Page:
The importance of Schama’s book is that it forces the reader to think about how the long and shameful legacy of Christian hatred for Jews is reworked in “enlightened” society. Jews are just as “other” for a certain sort of progressive politics and ethics as they were for early and medieval Christianity. The offence is the sheer persistence of an identity that refuses to understand itself as just a minor variant of the universal human culture towards which history is meant to be working. And to understand how this impasse operated is to understand something of why Zionism gains traction long before the Holocaust.

This deeply engaging book ends with a sympathetic but not uncritical account of Theodor Herzl, one of the fathers of political Zionism. Schama makes it plain that Herzl’s project for the Holy Land, with all its passion and confusion and its uneven awareness (to put it mildly) of the realities on the ground in Palestine, was born of the failure of “emancipation” in Europe. The book ends in 1900: it is chilling to realise why, after dedicating two volumes of his history of the Jews to cover nearly three millennia, Schama reserves at least another volume for chronicling how that failure turned into the worst crisis ever.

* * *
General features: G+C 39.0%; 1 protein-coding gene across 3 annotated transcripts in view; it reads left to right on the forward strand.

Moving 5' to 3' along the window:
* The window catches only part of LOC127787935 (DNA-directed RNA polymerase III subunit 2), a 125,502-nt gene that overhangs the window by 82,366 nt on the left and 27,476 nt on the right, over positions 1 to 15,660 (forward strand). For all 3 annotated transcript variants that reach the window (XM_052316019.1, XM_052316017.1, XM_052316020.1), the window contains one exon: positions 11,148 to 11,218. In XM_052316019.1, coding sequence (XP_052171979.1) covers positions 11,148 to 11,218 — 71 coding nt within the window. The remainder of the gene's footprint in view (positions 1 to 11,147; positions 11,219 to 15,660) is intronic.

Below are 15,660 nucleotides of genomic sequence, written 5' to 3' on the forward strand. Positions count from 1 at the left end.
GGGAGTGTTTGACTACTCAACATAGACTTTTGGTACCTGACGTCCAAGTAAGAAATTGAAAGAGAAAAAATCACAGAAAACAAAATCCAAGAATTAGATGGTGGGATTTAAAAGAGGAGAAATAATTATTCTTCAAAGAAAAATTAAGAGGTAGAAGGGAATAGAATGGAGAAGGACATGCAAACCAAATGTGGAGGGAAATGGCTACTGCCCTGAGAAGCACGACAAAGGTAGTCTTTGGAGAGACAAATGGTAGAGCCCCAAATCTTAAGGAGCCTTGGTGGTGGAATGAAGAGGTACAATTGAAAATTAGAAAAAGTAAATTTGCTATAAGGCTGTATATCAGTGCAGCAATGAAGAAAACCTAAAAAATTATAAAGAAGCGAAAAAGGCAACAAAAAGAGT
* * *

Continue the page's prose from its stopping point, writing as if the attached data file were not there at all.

One can battle against the persistence of distinctive Jewish identity, as the Inquisition and the French Revolution did (and as 20th-century tyrannies did most comprehensively). Or one can be grateful for a warning about the danger of thinking that we have arrived at the end of history, where there is no longer any need for argument or persuasion because all reasonable people will be transparent to each other. We need such warnings, if only because our impatience to arrive at this supposed paradise drives us repeatedly to the persecution of the “other”.

Judaism often sees itself as simply an embodied warning against idolatry, against supposing we are divine, omnicompetent, rational and self-creating. To live as a people under divine law, managing (and sometimes wrestling with) an identity that is not chosen, is at the very least a challenge to infantile optimism and the rationalised violence that can accompany it.